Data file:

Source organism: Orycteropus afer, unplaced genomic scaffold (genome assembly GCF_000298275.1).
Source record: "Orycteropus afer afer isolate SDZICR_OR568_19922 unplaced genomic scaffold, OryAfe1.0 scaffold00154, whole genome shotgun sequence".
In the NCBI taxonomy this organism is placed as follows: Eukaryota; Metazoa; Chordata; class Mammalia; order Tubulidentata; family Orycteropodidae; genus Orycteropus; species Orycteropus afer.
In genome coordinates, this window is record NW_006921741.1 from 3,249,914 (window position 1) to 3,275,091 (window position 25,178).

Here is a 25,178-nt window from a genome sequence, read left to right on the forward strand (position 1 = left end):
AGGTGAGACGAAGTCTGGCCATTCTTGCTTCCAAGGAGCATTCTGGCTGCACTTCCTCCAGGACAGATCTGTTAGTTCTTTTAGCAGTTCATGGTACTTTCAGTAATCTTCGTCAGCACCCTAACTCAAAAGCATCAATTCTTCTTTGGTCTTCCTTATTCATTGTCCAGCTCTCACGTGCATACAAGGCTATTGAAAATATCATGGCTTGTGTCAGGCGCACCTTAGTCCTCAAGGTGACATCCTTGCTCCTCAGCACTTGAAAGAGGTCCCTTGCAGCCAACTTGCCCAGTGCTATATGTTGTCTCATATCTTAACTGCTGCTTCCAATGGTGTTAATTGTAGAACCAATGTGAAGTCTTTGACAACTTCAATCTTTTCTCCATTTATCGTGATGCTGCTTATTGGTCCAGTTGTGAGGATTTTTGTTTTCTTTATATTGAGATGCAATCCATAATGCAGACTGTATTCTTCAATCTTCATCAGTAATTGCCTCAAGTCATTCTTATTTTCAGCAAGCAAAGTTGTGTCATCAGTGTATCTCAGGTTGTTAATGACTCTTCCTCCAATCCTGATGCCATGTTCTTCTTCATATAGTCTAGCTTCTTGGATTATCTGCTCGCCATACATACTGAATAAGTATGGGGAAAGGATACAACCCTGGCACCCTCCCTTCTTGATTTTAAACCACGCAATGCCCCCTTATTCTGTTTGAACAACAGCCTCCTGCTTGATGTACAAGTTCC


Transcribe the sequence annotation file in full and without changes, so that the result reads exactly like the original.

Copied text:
Source organism: Orycteropus afer, unplaced genomic scaffold (genome assembly GCF_000298275.1).
Source record: "Orycteropus afer afer isolate SDZICR_OR568_19922 unplaced genomic scaffold, OryAfe1.0 scaffold00154, whole genome shotgun sequence".
In the NCBI taxonomy this organism is placed as follows: Eukaryota; Metazoa; Chordata; class Mammalia; order Tubulidentata; family Orycteropodidae; genus Orycteropus; species Orycteropus afer.
In genome coordinates, this window is record NW_006921741.1 from 3,249,914 (window position 1) to 3,275,091 (window position 25,178).

Here is a 25,178-nt window from a genome sequence, read left to right on the forward strand (position 1 = left end):
AGGTGAGACGAAGTCTGGCCATTCTTGCTTCCAAGGAGCATTCTGGCTGCACTTCCTCCAGGACAGATCTGTTAGTTCTTTTAGCAGTTCATGGTACTTTCAGTAATCTTCGTCAGCACCCTAACTCAAAAGCATCAATTCTTCTTTGGTCTTCCTTATTCATTGTCCAGCTCTCACGTGCATACAAGGCTATTGAAAATATCATGGCTTGTGTCAGGCGCACCTTAGTCCTCAAGGTGACATCCTTGCTCCTCAGCACTTGAAAGAGGTCCCTTGCAGCCAACTTGCCCAGTGCTATATGTTGTCTCATATCTTAACTGCTGCTTCCAATGGTGTTAATTGTAGAACCAATGTGAAGTCTTTGACAACTTCAATCTTTTCTCCATTTATCGTGATGCTGCTTATTGGTCCAGTTGTGAGGATTTTTGTTTTCTTTATATTGAGATGCAATCCATAATGCAGACTGTATTCTTCAATCTTCATCAGTAATTGCCTCAAGTCATTCTTATTTTCAGCAAGCAAAGTTGTGTCATCAGTGTATCTCAGGTTGTTAATGACTCTTCCTCCAATCCTGATGCCATGTTCTTCTTCATATAGTCTAGCTTCTTGGATTATCTGCTCGCCATACATACTGAATAAGTATGGGGAAAGGATACAACCCTGGCACCCTCCCTTCTTGATTTTAAACCACGCAATGCCCCCTTATTCTGTTTGAACAACAGCCTCCTGCTTGATGTACAAGTTCC